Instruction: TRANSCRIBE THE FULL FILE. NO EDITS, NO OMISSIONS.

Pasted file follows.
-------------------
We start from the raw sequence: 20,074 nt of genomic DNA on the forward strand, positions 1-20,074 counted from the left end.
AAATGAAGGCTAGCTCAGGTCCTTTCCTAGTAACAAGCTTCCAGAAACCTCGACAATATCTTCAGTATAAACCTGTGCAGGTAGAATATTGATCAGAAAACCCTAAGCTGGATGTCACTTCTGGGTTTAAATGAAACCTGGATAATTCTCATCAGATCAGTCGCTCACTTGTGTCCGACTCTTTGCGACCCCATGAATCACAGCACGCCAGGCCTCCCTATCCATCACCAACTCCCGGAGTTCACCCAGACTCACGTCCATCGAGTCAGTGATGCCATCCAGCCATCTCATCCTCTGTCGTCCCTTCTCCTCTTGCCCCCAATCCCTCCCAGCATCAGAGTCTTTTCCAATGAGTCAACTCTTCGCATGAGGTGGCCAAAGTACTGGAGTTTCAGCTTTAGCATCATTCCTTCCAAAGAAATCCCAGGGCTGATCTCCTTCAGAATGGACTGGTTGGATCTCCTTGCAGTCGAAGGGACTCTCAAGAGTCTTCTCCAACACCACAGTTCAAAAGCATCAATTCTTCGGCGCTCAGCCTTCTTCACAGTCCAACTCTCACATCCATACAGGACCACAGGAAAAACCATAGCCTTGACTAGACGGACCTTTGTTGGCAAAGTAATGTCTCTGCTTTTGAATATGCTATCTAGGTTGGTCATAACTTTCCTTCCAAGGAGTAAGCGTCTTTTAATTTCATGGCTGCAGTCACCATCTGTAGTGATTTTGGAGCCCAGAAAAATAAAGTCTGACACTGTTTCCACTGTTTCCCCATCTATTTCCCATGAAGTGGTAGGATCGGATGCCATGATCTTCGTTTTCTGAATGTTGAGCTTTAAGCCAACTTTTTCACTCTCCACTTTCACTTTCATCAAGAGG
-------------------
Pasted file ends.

We start from the raw sequence: 20,074 nt of genomic DNA on the forward strand, positions 1-20,074 counted from the left end.
AAATGAAGGCTAGCTCAGGTCCTTTCCTAGTAACAAGCTTCCAGAAACCTCGACAATATCTTCAGTATAAACCTGTGCAGGTAGAATATTGATCAGAAAACCCTAAGCTGGATGTCACTTCTGGGTTTAAATGAAACCTGGATAATTCTCATCAGATCAGTCGCTCACTTGTGTCCGACTCTTTGCGACCCCATGAATCACAGCACGCCAGGCCTCCCTATCCATCACCAACTCCCGGAGTTCACCCAGACTCACGTCCATCGAGTCAGTGATGCCATCCAGCCATCTCATCCTCTGTCGTCCCTTCTCCTCTTGCCCCCAATCCCTCCCAGCATCAGAGTCTTTTCCAATGAGTCAACTCTTCGCATGAGGTGGCCAAAGTACTGGAGTTTCAGCTTTAGCATCATTCCTTCCAAAGAAATCCCAGGGCTGATCTCCTTCAGAATGGACTGGTTGGATCTCCTTGCAGTCGAAGGGACTCTCAAGAGTCTTCTCCAACACCACAGTTCAAAAGCATCAATTCTTCGGCGCTCAGCCTTCTTCACAGTCCAACTCTCACATCCATACAGGACCACAGGAAAAACCATAGCCTTGACTAGACGGACCTTTGTTGGCAAAGTAATGTCTCTGCTTTTGAATATGCTATCTAGGTTGGTCATAACTTTCCTTCCAAGGAGTAAGCGTCTTTTAATTTCATGGCTGCAGTCACCATCTGTAGTGATTTTGGAGCCCAGAAAAATAAAGTCTGACACTGTTTCCACTGTTTCCCCATCTATTTCCCATGAAGTGGTAGGATCGGATGCCATGATCTTCGTTTTCTGAATGTTGAGCTTTAAGCCAACTTTTTCACTCTCCACTTTCACTTTCATCAAGAGG